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Originally Posted by ScottCommutes
.... However, compare the wheel to carpenters building a wall....
I'm with you on the carpenter analogy, but it's a difference in outlook.

Every carpenter I know gang cuts all his studs, so they as automatically come out the same. I can't imagine one actually messuring individual studs to check.

Likewise with wheel building. The key lies in good shop practice, vs. testing to achieve good quality control.

I'm not arguing for sloppy builds, or uneven tension. I'm arguing against obsessive focus on tension, and for good methodology which produces very reasonably even tension as part of the process.

My issue is with the mystique and mythology of tension, which I compare with riding a bike with training wheels. As long as the wheels are on, you'll never know how easy it is to ride a bike. Not to mention that you'll be less, not more, likely to fall over.
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Old 02-23-24, 12:44 PM
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Originally Posted by gearbasher
I have to disagree with this. I've been building my own wheels for 40 years. A while back, someone told me he thought I used too much tension. So, with the next set of wheels I built, I tensioned them less than my usual. I started breaking spokes on the rear wheel at the j-bend. After 3 or 4 broken spokes, I increased the tension and haven't broken a spoke since.
Do what works for you, and I don't challenge it because there are too many variables and I don't know your full process.

However, it's possible that high tension is helping set elbows, whereas you're not doing it well otherwise.

However consider that we've been building light, durable wheels for eons, using tensions much lower than what's trendy these days.
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Old 02-23-24, 03:45 PM
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Wow, lots of info and stuff to think about. Thanks everyone!

I appreciate the talk of the loose tension potentially causing fatigue at the J bend but i forgot to mention these hubs are straight pull. Also lacing pattern is governed by the drill pattern, which in this case is 3x. To mirror what gearbasher was saying... I had an OEM wheel that was so grossly undertensioned that a couple of the spokes rattled. I broke 3 spokes in those wheels right at the J bend. This is when I started to get more educated on wheels, I tensioned them up and it's been fine since.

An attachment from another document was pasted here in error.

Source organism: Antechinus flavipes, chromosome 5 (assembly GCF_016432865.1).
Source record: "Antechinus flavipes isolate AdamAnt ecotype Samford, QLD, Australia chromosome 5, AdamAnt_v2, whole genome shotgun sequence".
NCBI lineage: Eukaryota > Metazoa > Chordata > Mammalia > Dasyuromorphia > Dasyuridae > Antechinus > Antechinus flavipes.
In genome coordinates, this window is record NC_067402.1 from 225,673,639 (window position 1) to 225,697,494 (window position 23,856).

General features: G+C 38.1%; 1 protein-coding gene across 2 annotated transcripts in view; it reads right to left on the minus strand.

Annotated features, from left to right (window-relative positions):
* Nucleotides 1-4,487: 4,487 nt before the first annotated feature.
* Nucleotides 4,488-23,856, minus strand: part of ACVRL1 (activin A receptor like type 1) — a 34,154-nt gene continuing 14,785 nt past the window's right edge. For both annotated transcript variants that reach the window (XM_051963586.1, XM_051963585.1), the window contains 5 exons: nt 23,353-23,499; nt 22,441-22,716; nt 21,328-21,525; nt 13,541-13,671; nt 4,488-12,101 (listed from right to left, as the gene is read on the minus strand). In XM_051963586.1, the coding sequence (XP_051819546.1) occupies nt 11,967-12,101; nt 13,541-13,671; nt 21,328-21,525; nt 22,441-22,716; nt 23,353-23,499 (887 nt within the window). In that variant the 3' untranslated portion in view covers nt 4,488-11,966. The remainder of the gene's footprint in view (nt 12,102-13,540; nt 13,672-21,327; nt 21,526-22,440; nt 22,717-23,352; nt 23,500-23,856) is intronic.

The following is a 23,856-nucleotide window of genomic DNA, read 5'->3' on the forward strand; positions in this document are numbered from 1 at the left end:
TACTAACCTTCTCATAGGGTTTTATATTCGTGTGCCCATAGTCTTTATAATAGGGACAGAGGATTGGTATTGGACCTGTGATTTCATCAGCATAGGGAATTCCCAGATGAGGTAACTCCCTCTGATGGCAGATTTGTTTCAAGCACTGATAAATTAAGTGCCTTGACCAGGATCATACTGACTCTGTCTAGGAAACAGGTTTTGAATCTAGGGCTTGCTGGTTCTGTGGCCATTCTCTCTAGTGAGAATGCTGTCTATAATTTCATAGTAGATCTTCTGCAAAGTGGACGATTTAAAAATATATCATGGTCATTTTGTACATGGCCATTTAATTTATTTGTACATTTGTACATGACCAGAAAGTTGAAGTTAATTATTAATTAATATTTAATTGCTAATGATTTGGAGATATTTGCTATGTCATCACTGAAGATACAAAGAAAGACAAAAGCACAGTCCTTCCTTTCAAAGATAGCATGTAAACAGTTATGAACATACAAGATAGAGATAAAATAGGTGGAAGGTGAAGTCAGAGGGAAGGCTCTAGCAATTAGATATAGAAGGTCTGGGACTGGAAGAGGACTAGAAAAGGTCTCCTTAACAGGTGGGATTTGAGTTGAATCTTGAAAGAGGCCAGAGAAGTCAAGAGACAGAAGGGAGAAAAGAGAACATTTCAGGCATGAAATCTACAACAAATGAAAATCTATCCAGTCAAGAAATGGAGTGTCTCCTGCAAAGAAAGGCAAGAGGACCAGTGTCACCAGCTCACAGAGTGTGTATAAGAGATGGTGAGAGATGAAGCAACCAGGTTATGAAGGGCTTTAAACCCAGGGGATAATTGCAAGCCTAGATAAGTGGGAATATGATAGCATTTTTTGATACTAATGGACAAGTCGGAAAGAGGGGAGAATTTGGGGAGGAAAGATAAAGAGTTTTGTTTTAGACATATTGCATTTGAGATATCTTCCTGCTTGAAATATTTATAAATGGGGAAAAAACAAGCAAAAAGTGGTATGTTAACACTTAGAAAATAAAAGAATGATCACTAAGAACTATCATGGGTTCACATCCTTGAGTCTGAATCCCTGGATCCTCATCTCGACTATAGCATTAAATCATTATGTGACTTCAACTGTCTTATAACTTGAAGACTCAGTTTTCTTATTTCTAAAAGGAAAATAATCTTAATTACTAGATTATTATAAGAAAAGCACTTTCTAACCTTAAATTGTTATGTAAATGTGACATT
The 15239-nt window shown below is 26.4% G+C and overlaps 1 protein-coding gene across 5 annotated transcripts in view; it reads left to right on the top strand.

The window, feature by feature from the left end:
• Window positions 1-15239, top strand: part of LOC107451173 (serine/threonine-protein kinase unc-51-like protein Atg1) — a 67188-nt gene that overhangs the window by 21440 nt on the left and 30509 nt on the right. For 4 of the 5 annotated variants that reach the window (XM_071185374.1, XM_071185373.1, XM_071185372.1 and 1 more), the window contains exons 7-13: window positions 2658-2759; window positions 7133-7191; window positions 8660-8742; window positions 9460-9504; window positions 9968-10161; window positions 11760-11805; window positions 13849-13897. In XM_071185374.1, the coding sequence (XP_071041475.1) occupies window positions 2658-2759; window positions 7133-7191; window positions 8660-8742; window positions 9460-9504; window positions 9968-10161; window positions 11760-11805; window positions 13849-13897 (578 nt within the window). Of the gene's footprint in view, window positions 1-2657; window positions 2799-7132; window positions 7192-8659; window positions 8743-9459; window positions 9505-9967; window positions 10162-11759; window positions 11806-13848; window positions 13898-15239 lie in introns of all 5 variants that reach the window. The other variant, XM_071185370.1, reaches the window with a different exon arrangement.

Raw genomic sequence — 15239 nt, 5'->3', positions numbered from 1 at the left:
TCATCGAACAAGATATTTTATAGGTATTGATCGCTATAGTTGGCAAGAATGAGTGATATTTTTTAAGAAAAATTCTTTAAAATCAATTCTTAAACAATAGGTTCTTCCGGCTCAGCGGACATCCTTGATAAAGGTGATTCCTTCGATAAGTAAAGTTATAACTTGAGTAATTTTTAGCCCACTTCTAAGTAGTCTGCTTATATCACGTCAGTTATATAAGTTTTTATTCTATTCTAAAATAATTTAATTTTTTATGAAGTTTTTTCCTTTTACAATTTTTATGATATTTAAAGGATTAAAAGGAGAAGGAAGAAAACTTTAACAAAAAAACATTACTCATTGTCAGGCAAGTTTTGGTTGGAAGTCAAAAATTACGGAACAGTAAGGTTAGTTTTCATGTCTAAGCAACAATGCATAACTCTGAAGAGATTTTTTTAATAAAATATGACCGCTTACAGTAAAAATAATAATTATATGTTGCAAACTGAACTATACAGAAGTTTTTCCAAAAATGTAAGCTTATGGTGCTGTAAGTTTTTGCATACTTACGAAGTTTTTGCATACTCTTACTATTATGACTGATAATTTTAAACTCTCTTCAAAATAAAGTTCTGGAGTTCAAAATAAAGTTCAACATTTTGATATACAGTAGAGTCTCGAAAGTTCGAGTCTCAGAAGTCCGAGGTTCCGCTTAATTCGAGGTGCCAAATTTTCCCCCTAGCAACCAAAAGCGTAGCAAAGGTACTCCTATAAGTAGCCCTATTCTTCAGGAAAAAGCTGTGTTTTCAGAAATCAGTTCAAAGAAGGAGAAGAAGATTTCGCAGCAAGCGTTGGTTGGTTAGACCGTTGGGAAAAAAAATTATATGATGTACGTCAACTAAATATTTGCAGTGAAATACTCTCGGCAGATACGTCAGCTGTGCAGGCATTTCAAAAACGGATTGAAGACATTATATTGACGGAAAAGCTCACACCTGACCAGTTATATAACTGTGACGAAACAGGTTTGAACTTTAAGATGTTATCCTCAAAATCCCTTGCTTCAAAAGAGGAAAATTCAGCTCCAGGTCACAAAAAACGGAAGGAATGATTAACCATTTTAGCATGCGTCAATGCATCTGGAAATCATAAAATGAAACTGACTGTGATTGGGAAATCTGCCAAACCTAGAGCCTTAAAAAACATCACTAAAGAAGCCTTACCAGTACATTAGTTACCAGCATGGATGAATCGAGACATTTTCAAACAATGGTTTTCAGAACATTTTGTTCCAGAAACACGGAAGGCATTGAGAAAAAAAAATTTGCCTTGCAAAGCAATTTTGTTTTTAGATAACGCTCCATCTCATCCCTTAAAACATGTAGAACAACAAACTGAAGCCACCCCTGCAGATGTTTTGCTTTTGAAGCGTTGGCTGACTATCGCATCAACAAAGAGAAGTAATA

I do have one of those Park tensionometers, or the ZTTO ripoff of it. It's ok I guess but didn't like the inconsistency and ambiguity of the readings. I made a Wheel Fanatyk clone out of bits I had around, I did have to spend ~$12 on a linear rail, so not completely free. It's been tough trying to get any info about their unit but I finally found a picture of someones calibration chart to get a sense of how much deflection I should be seeing. As I suspected my spring is on the weak side making it too sensitive to other factors swamping out the defection of the spoke under tension. I'll go throught the spring bucket tonight and select a better one - and likely have to reprint a new part to accomodate it. Also going to see if I can make a data cable for the digital gauge so I don't have to enter numbers manually in a tension chart calculator. They're at least a few hundred $$$ with foot pedal, @#$% that!!!! Probably need an arduino to translate the SPI interface from the gauge from the research I've done, and some printed bits. Hoping to get it done without having to buy anything, wish me luck!!

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Old 02-23-24, 04:25 PM
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around and around this discussion goes. I'll pick a number, shoot for 100-110 Kgf on the rear drive side and front. Rear non drive will be what it will be.

I am not a big fan of winding spoke tensions to the limit. What is far more important is to get the tension as even as possible around the wheel, so using your precision measurement tool there, you can generate a radar plot of spoke tension as shown below.

this thing provides feedback that will keep you humble. Here's a plot from a wheel built for me by master wheelbuilder Spence Wolf in 1987. Campy HF 3X to Mavic MA2, tied and soldered. Look how even the tensions are, nearly 40 years on.

/markp